Are you getting calls from Debt Collectors about a Debt which is not yours? Did you know that Debt Collectors are prohibited from calling you about a Debt that is not yours even if it belongs to your spouse or other family member? There are State and Federal laws which protect your rights against Debt Collectors that unlawfully invade your privacy.

Because I talk to so many people who are unaware of their rights in this area, please review the basic overview of some of your rights under these Consumer Protection Laws to see if you’re entitled to damages.

The Florida Law on Debt Collection is the Florida Consumer Collections Practices Act or FCCPA.

Here are some questions and answers about your rights under the FCCPA.

► What types of debts are covered?

 The FCCPA covers personal, family, and household debts, including money you owe on a personal credit card account, an auto loan, a medical bill, and your mortgage. The FCCPA doesn’t cover debts you incurred to run a business.

► Can a Debt Collector contact me any time or any place?

 No. A Debt Collector may not contact you at inconvenient times or places, such as before 8 am or after 9 pm, unless you agree to it. And Collectors may not contact you at work if they’re told (orally or in writing) that you’re not allowed to get calls there.

► How can I stop a Debt Collector from contacting me?

 If a Collector contacts you about a Debt and you don’t want the Collector to call you again, tell the Collector – in writing – to stop calling you. Here’s how to do that:

  • Send a brief hand written letter telling the Debt Collector to stop calling and include the numbers you don’t want called.
  • Make a copy of your letter. Send the original by certified mail, and pay for a “return receipt” so you’ll be able to document what the collector received. Sending this letter to a Debt Collector does not get rid of the Debt (if it’s actually owed), but it should stop the contact.
  • If the Debt Collector does not cease calling, each call is a violation of the law. If they call your cell phone and that is a number you listed in the letter, the Debt Collector could be liable for $500.00 per call.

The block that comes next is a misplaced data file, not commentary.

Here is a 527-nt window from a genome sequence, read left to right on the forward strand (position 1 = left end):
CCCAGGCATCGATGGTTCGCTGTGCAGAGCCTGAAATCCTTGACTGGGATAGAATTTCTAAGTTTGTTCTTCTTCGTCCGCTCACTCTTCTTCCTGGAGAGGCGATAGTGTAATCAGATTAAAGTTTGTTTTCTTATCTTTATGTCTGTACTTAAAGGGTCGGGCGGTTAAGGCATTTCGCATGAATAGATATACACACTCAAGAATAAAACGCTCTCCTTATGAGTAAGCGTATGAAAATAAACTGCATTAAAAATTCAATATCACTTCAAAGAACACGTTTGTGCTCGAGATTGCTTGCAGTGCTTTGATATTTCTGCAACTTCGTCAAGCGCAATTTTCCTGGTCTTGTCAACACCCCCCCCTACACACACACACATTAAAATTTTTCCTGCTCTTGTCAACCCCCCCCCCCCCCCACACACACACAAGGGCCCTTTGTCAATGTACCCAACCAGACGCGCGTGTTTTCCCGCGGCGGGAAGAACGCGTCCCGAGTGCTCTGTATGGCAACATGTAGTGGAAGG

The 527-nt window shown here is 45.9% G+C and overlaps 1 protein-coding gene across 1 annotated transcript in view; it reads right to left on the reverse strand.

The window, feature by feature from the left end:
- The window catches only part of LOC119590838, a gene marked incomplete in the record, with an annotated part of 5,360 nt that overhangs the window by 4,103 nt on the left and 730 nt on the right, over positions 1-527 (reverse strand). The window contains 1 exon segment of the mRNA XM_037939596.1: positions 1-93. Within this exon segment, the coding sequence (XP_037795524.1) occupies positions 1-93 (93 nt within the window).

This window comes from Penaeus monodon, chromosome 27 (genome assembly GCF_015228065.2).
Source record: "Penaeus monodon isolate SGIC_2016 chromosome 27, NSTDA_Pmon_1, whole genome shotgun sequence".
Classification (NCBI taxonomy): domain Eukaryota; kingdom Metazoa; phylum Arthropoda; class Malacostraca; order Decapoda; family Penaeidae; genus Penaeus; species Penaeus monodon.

• IMPORTANT !!! Keep a call log of all calls to include the date and time of the call, the number called from, number called to, person who called or employee ID number, and notes about any conversation (especially about threats or abusive language).

► Can a Debt Collector contact anyone else about my Debt?

If an attorney is representing you about the debt, the Debt Collector must contact the attorney, rather than you. Generally, a Debt Collector may not discuss a Debt with a person that does not owe it, including extended family members, employers and neighbors.

► What does the Debt Collector have to tell me about the debt?

Every collector must send you a written “validation notice” telling you how much money you owe within five days after they first contact you. This notice also must include the name of the creditor to whom you owe the money, and how to proceed if you don’t think you owe the money.

 What practices are off limits for Debt Collectors?

Harassment – Debt Collectors may not harass, oppress, or abuse you or any third parties they contact. For example, they may not:

  • threats of violence or harm;
  • publish a list of names of people who refuse to pay their debts (but they can give this information to the credit reporting companies);
  • use obscene or profane language; or
  • repeatedly use the phone to annoy someone.

False statementsDebt Collectors may not lie when they are trying to collect a debt. For example, they may not:

  • falsely claim that they are attorneys or government representatives;
  • falsely claim that you have committed a crime;
  • falsely represent that they operate or work for a credit reporting company;
  • misrepresent the amount you owe;
  • indicate that papers they send you are legal forms if they aren’t; or
  • indicate that papers they send to you aren’t legal forms if they are.

Debt Collectors also are prohibited from saying that:

  • you will be arrested if you don’t pay your debt;
  • they’ll seize, garnish, attach, or sell your property or wages unless they are permitted by law to take the action and intend to do so; or
  • legal action will be taken against you, if doing so would be illegal or if they don’t intend to take the action.

Debt Collectors may not:

  • give false credit information about you to anyone, including a credit reporting company;
  • send you anything that looks like an official document from a court or government agency if it isn’t;

► Do I have any recourse if I think a Debt Collector has violated the law?

You have the right to sue a collector in a state or federal court within two years from the date the law was violated. If you win, the judge can require the collector to pay you for any damages you can prove you suffered because of the illegal collection practices, like lost wages and medical bills. The judge can require the Debt Collector to pay you up to $1,000, even if you can’t prove that you suffered actual damages. You also can be reimbursed for your attorney’s fees and court costs. Even if a Debt Collector violates the FCCPA in trying to collect a debt, the Debt does not automatically go away if you owe it.